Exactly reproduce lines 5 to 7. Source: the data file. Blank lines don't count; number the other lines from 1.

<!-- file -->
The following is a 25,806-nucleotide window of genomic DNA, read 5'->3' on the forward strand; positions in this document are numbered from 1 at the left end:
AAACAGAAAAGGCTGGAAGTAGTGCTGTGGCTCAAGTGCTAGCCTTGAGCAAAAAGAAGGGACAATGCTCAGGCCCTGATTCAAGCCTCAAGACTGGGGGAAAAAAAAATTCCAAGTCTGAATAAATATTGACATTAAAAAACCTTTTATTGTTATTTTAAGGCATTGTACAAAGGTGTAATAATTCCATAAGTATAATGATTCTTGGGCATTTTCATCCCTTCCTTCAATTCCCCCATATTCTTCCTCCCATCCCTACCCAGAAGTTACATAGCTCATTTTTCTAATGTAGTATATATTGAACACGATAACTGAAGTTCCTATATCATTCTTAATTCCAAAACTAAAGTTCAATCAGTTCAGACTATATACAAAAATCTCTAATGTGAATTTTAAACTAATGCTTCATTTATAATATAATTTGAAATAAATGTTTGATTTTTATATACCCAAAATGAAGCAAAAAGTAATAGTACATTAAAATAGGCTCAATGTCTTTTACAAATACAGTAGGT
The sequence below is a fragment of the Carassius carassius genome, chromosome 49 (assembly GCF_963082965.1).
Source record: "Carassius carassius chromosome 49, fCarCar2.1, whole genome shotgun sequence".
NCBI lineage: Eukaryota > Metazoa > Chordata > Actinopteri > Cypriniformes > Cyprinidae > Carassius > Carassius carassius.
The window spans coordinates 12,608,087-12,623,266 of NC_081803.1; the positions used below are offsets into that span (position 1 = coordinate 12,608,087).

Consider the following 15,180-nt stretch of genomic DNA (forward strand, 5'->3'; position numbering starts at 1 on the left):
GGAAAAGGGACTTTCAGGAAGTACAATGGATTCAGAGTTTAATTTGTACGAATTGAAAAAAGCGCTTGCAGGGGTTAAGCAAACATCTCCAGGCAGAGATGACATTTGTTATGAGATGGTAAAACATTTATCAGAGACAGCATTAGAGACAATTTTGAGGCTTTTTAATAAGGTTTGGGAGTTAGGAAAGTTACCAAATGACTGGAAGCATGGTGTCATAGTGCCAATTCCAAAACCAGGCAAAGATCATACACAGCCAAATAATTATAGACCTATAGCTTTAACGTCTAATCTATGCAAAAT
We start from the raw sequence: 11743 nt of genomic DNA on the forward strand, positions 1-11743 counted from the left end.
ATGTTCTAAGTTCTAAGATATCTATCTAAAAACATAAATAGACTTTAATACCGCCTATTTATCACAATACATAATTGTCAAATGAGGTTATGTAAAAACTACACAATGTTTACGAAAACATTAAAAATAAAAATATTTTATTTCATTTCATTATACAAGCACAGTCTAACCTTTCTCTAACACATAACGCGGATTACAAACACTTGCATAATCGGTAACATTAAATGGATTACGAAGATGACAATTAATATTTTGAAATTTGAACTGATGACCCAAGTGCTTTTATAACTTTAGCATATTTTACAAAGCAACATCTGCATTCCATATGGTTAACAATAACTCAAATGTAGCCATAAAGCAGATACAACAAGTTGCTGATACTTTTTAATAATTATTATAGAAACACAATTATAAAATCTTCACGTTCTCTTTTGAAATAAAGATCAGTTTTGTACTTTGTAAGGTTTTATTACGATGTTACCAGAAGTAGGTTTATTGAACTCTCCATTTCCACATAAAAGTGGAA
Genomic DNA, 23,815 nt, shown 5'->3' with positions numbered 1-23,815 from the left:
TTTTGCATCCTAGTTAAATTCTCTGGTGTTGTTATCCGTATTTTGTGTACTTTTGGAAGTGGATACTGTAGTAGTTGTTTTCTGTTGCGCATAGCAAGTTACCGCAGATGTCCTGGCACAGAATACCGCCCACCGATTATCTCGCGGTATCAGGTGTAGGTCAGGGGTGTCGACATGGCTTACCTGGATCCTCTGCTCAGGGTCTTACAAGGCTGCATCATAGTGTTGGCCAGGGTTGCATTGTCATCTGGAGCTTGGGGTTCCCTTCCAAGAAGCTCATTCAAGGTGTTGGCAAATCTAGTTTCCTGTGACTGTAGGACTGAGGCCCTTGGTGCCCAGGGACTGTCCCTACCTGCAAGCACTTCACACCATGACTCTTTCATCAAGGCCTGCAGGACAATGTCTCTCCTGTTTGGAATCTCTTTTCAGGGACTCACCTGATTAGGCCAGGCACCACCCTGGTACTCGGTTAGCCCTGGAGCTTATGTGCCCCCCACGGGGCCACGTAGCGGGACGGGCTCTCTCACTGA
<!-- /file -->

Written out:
NCBI lineage: Eukaryota > Metazoa > Chordata > Actinopteri > Cypriniformes > Cyprinidae > Carassius > Carassius carassius.
The window spans coordinates 12,608,087-12,623,266 of NC_081803.1; the positions used below are offsets into that span (position 1 = coordinate 12,608,087).

Consider the following 15,180-nt stretch of genomic DNA (forward strand, 5'->3'; position numbering starts at 1 on the left):